Containers 2 Clinics

Containers 2 Clinics (C2C) seeks to reduce maternal and child morbidity and mortality rates in the developing world by providing access to high-quality primary healthcare for women and children. We deploy shipping containers converted into clinics to low-resource areas and collaborate with local organizations and governments to provide clinical, laboratory, pharmacy and health education services. As a result, we create access to low-cost, basic health interventions during the critical months surrounding birth and the first five years of life when women and children are most vulnerable.
Dec 4, 2012

Happy Holidays, and Some Updates from C2C

Kandali and her daughters
Kandali and her daughters

Greetings supporters and friends,

As 2012 comes to a close and we look forward to 2013, Containers 2 Clinics wishes you and your families a happy, healthy holiday season and New Year!  

We'd like to share with you a story about C2C's impact on Kamaria* and her two daughters.

Kamaria lives in Namibia’s Democratic Resettlement Community (DRC) – a community in western Namibia built mostly from scavenged materials.  Her day begins early, as she gets her two daughters dressed, washed, fed, and ready for school, cares for her infant son, collects water and hauls it home, and works to keep her home clean and her family fed in the dusty Namib Desert.  Her husband, a truck driver, is away much of the time, so it is often just Kamaria and her three children at home. 

After her mother's death when she was just 16, Kamaria's life changed forever; she was no longer able to attend school, and was forced to begin supporting herself. 

She had her first daughter, Thulile, in 2001, but soon fled Thulile's father, whom she feared would kill her and her daughter.  Following her escape, Kamaria married a kind man.   While pregnant with her second daughter, Lerato, she discovered she was HIV-positive and received the medications necessary to prevent mother-to-child transmission of HIV.  “I was so scared for my baby, but she is healthy” Kamaria said.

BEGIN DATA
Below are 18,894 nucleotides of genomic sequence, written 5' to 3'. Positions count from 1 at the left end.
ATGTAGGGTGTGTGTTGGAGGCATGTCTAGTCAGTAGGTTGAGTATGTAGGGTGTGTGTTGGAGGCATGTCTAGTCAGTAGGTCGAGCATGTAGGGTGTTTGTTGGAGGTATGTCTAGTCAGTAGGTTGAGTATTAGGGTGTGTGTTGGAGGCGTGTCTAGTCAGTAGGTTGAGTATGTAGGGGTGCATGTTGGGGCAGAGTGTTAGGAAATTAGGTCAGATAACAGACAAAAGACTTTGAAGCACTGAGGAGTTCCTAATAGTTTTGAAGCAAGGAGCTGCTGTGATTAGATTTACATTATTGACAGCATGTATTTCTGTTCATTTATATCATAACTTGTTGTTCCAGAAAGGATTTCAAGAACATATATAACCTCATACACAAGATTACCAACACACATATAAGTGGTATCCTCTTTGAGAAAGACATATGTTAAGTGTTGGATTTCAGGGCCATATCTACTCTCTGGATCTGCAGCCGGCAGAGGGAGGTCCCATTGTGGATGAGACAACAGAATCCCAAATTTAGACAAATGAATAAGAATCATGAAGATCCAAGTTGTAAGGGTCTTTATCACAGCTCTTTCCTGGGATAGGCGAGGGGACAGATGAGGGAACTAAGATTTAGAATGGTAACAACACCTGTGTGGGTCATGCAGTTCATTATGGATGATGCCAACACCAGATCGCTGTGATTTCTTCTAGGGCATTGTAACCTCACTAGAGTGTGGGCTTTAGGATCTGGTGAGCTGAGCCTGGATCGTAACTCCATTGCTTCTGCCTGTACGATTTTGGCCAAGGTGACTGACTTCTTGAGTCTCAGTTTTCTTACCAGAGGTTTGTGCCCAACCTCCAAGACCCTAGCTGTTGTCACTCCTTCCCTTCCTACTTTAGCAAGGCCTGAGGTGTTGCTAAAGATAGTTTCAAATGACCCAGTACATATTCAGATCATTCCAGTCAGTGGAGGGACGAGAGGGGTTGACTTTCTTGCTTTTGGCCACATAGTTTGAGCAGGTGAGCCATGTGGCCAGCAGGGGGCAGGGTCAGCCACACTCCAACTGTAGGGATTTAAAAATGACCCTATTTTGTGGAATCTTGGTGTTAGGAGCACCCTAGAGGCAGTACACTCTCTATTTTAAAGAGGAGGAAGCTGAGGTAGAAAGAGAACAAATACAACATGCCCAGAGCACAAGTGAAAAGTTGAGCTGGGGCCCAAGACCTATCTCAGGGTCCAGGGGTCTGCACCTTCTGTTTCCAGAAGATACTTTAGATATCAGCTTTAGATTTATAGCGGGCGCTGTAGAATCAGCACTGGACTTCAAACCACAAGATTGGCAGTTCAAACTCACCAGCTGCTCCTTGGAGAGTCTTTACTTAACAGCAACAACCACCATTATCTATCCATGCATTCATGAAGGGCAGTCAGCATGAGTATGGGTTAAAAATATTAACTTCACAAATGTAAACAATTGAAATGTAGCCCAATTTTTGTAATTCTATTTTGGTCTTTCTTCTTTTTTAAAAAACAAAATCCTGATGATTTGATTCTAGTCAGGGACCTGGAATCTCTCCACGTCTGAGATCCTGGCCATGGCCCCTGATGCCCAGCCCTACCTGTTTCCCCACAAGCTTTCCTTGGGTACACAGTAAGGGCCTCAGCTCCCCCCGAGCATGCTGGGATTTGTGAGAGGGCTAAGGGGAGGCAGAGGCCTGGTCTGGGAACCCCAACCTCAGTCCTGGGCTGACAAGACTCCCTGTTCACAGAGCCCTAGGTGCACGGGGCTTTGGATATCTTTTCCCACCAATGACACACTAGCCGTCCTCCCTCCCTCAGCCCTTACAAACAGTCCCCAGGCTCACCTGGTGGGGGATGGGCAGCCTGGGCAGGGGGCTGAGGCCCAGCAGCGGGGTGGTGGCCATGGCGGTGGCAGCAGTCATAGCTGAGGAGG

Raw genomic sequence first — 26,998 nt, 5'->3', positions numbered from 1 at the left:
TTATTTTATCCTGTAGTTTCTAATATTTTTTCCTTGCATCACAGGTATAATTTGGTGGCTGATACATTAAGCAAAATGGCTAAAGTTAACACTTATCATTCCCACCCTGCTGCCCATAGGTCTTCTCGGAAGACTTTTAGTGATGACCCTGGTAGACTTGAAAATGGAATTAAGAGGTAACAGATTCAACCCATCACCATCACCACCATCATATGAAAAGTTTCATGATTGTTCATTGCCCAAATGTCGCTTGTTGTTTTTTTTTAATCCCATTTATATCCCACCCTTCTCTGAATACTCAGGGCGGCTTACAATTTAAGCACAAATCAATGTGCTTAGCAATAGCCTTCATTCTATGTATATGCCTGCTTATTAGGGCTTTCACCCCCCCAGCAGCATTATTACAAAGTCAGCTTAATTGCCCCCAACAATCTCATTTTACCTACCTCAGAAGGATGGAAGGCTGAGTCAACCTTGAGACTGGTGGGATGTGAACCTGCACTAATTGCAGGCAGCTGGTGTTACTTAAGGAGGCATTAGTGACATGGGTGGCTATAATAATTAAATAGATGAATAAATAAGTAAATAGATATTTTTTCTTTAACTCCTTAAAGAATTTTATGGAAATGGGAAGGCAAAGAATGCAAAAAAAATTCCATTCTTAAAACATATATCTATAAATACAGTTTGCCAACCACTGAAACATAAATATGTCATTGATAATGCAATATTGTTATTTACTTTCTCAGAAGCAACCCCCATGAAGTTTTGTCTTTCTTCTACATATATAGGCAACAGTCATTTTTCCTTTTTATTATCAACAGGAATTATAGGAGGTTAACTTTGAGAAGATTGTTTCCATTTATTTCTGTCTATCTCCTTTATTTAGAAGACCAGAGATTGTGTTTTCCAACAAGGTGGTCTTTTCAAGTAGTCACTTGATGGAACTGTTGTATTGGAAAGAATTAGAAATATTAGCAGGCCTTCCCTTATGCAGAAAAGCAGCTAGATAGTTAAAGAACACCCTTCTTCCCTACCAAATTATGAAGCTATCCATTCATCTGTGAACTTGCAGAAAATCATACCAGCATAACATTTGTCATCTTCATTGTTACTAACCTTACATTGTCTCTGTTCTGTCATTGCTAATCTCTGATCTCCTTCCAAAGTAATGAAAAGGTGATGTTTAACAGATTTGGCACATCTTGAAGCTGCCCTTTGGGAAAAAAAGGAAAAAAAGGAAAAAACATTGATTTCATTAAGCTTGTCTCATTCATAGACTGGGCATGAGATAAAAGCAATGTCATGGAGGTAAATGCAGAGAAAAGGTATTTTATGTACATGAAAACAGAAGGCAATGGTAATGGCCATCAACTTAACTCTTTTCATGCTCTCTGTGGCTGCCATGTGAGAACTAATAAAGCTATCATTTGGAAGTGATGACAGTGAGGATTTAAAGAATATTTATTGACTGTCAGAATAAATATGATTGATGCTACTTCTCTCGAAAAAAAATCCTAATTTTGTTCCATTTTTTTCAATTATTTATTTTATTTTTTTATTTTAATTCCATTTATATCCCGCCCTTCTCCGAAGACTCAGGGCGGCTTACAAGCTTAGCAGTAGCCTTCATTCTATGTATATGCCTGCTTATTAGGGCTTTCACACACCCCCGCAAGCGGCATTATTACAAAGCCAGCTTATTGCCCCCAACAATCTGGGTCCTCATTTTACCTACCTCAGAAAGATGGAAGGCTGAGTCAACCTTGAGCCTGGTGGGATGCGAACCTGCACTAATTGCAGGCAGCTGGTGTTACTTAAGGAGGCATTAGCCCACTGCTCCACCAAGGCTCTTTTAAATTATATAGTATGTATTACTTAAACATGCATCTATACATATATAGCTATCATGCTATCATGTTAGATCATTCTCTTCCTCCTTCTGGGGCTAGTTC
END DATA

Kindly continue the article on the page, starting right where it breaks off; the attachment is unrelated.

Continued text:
Despite her HIV status and history of babies with low birth weight, Kamaria received no prenatal care while pregnant with her son.  The nearest clinic was hours away and impossible for Abena to access due to the distance and her family responsibilities.  Luckily, amidst fears of complications, Kamaria delivered a healthy baby boy. 

With the opening of Containers 2 Clinics’ new clinic in Namibia, Kamaria and other women in her community will no longer have to worry about accessing high-quality, affordable health care for themselves and their children.  Kamaria's son will receive essential vaccinations, and her daughters will receive specialized care for young women.  Kamaria will have access to post-natal care now as well as prenatal care for future babies. 

“To keep my children well is the most important thing, and I am so happy the clinic will help me do that,” Kamaria said. We're grateful to be able to serve Kamaria, and many women like her, and thank you for your support which makes our health services possible.

Warmly,

Jessica 

*names changed to protect anonymity

Links:

Dec 4, 2012

Happy Holidays, and a Story from C2C

Kandali and her daughters
Kandali and her daughters

Greetings supporters and friends,

As 2012 comes to a close and we look forward to 2013, Containers 2 Clinics wishes you and yours a happy, healthy holiday season and New Year!  

We'd like to share with you a story about C2C's impact on Kandali and her two daughters.